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Casa Grande Ruins

Yes, we live in a desert — at least those of us who live in the Phoenix area. And it is only because of our modern infrastructure and technology that we can survive here — or would want to live here. Rivers have been dammed to provide us a reliable, year-round source of water. Electricity is generated and distributed to run our air conditioning. Roads, railroads and airlines provide us the necessary food and clothing. Yet there were people who lived here without all these modern amenities. A sort distance south of Phoenix are the ruins of a great house (Casa Grande) built by the Hohokam people.

Casa Grande Ruins

Mud Walls As you can see, the ruins have deteriorated and thus the National Park Service built a roof (circa 1939) to minimize further damage by the sun and rain. This main house is three stories high and fashioned of dried mud. The walls are about four feet thick at the base, providing both building integrity but also insulation from the heat of summer and cold of winter (yes, it can get cold in the wintertime, albeit not as cold as, say Minnesota).

Window So that accounts for shelter. What about water? The Hohokam were very good engineers of canals and irrigation ditches. They were able to tap into the rivers that, at that time, ran freely in the area. The aforementioned dams have dried up those same rivers except in times of exceptional precipitation. With water for crops they were able to grow corn, beans, squash, tobacco, cotton and agave.

They supplemented their crops with hunting and gathering. Game included rabbits, mule deer, bighorn sheep, fish, waterfowl and turtles. Wild plants included paloverde, mesquite, ironwood, ocotillo, creosote, bursage, saltbrush, saguaro, chola, hedgehog and prickly pear.

Interior The photo to the right shows a bit about the construction of Casa Grande. No, the metal supports were not original but added by the National Parks Service to brace the walls. However, note the deep groove in the wall to the left (about mid-photo) and the shallow groove in the far wall. The deep groove contains holes (similar to those in the photo below) for wooden poles that supported the second story floor. Saguaro ribs were laid at a 90 degree angle to the floor poles then covered with reeds and a coat of mud. As was typical for many of the southwestern Indian dwellings, access was also via openings in the floor/ceiling with a ladder leading between the stories.Holes for Roof/Floor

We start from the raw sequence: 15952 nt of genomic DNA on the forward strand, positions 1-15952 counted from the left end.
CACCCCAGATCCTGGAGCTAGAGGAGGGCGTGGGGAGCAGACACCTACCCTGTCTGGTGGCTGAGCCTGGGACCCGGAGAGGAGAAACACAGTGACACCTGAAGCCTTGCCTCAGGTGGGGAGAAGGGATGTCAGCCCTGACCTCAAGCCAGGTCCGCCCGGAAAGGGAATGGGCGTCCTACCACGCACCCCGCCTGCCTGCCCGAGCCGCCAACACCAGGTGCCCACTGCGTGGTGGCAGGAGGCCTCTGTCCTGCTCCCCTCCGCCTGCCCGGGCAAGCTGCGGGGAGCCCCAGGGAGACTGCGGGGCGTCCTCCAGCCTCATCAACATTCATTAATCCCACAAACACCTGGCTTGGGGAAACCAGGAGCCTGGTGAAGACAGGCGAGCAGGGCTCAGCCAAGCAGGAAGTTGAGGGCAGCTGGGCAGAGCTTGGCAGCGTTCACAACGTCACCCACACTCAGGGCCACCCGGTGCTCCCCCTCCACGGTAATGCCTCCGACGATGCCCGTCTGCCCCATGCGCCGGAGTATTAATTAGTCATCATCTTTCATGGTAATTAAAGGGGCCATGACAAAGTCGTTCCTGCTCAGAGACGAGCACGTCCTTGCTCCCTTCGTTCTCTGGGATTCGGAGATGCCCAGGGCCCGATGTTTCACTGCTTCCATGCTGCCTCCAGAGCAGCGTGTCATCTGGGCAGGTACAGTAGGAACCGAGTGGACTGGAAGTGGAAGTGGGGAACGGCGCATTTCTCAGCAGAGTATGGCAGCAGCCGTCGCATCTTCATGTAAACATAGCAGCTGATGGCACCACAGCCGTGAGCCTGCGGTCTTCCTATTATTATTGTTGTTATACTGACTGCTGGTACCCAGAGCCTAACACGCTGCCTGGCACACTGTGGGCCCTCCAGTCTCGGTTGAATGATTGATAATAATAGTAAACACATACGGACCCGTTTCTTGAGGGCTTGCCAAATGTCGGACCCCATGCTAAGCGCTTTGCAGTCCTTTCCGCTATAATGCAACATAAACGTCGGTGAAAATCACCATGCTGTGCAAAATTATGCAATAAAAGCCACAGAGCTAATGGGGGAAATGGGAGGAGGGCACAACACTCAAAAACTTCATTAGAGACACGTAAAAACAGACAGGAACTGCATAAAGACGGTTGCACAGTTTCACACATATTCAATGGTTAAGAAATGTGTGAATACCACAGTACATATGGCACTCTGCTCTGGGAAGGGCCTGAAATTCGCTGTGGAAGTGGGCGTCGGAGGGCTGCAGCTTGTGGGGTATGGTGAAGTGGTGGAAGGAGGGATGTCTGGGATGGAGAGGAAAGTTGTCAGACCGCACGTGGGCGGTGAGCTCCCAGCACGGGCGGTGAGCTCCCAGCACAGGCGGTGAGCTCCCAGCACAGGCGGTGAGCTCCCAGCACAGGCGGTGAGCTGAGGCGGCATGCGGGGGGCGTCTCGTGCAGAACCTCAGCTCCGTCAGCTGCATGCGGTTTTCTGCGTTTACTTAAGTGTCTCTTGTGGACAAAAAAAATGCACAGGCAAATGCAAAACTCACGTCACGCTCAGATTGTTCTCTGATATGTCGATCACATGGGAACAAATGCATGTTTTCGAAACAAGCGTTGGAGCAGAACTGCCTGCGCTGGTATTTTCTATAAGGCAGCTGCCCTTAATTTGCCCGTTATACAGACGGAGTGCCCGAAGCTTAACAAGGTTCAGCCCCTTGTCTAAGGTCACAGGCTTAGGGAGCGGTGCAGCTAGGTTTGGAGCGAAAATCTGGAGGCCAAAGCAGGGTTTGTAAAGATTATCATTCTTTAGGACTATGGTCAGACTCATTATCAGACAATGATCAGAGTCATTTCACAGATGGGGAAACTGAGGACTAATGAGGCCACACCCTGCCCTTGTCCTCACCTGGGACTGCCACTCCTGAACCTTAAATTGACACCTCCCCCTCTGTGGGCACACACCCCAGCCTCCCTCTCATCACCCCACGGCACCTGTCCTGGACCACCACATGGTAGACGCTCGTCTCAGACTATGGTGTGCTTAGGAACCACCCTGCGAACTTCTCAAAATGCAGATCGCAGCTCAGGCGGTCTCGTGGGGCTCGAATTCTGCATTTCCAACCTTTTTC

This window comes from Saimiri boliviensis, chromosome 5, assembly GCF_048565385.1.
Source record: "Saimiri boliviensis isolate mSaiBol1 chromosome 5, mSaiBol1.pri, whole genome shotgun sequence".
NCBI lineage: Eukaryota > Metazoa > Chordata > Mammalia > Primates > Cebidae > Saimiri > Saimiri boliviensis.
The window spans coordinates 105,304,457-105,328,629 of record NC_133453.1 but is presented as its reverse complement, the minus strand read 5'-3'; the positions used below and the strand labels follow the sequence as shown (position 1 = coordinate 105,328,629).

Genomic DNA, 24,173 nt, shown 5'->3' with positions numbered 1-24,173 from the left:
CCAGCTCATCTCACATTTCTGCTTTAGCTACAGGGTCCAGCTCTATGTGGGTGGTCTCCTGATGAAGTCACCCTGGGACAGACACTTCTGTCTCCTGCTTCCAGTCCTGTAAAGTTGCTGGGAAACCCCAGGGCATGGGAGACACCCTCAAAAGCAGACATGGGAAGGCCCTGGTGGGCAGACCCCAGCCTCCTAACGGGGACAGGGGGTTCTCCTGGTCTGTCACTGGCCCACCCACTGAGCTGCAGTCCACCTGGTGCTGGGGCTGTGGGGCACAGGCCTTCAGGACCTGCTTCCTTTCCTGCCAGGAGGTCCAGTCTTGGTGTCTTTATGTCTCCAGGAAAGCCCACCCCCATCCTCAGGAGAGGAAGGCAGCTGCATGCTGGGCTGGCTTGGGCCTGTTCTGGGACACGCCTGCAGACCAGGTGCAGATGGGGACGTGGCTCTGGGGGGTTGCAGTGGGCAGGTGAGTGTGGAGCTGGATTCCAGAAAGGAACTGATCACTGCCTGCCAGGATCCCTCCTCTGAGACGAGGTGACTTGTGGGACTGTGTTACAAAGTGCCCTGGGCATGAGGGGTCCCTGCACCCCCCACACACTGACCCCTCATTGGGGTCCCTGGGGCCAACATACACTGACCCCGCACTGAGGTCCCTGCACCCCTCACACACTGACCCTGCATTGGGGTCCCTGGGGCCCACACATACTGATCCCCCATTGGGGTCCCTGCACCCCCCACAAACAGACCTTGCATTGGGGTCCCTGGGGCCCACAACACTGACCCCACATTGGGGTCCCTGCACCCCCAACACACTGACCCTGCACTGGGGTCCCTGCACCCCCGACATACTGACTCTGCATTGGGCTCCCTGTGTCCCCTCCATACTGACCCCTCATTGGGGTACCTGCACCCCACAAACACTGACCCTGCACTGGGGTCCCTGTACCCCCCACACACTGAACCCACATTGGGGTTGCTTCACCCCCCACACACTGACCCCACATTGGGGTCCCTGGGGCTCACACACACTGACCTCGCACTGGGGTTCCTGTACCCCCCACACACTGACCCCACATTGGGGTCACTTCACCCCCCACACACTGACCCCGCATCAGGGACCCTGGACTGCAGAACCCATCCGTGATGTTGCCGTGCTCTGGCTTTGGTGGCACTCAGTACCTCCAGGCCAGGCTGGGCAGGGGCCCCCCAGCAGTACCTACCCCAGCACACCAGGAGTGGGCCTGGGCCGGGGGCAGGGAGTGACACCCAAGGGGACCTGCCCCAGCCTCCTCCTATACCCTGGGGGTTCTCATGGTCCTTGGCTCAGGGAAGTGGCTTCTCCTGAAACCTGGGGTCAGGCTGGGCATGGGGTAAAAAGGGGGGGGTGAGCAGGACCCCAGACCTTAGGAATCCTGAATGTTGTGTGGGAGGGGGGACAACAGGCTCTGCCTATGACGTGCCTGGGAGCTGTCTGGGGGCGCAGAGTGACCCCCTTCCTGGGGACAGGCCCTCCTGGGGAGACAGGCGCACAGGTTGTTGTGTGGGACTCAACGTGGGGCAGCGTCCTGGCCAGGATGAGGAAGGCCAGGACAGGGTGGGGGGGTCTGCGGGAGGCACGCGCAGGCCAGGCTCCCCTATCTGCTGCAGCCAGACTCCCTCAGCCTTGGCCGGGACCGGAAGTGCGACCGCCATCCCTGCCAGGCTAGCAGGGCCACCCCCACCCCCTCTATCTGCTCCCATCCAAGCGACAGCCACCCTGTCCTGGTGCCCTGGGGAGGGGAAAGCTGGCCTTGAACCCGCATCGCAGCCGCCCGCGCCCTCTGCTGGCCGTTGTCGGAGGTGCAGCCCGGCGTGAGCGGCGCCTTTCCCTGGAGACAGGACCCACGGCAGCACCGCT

Mud Wall Closeup This wall shows a bit more about the construction. You can actually see the layers of mud that were laid down — and which have now eroded at the seams. You can also spot the tiny pebbles embedded in the mud — look toward the bottom.

Pidgeon Keyhold Although the Hohokam have vanished, there are still residents of Casa Grande — here a pigeon. The ranger was giving an interpretive talk about the ruins and mentioned that next week there will be a special event with trained birds of prey. He went on to mention that a Peregrine Falcon is one of the performers and when it is around all the wild birds evacuate until the coast is clear.

You may have noticed a number of windows and other cutouts in the exterior walls of the ruins. This has led to speculation that Casa Grande also served as an observatory of sorts. First, the walls are laid out on north-south and east-west axes (off by only four degrees). Second, there is a small circular window in the west wall that aligns with the setting sun on the summer solstice. Third, there is a square hole also in the west wall that aligns with the setting moon at the extreme end of its 18 1/2 year cycle. Other windows and doors align with the sun or moon at other significant times of the year. These people were so in tune with their environment — but they had to be. We moderns do not even come close (except for professional astronomers, of course).



Graffiti The ruins are now well protected but they did fall prey to antique graffiti. Here is a very readable inscription — I make it out as "A. J. Garrett, 1 Co., Nov 3, 1870". I suspect the "1 Co." refers to a military unit and the backward "N" in November probably speaks to the level of public education in the mid- to late-1800s.

Other ruins Casa Grande was the central building in what is now called Compound A which was originally surrounded by a wall (of which only remnants remain). There were other smaller buildings in the same compound — and their ruins can also be visited. Here is one of the larger buildings in the compound as seen from the surrounding desert.

Other compounds have been found and excavated by archeologists. These experts suggest that each compound would compare to our concept of a neighborhood and the sum of the compounds formed a village. The other compounds are off-limits. From my vantage point, I suspect that they have filled them in again to preserve them for future studies and until such time as the National Park Service has sufficient funding to add them to the areas which may be visited.

Twisted Trunk Just after taking the above photo, I noticed this twisted tree trunk. I was instantly swept away to the workshop that I attended last summer in Santa Fe — where we found such interesting natural forms that develop in harsh climates. But not all the flora are stunted and twisted like this. Below are some cactus that seem to be prospering.

Prickly PearCactus Flower

Ground SquirrelLast but not least is this cute little Round tailed ground squirrel. He seemed to have no fear of humans as he approached the shaded staging area seats. A little girl seated there was absolutely delighted with her new friend. I wonder if the feeling was mutual.

 Life is good.

 B. David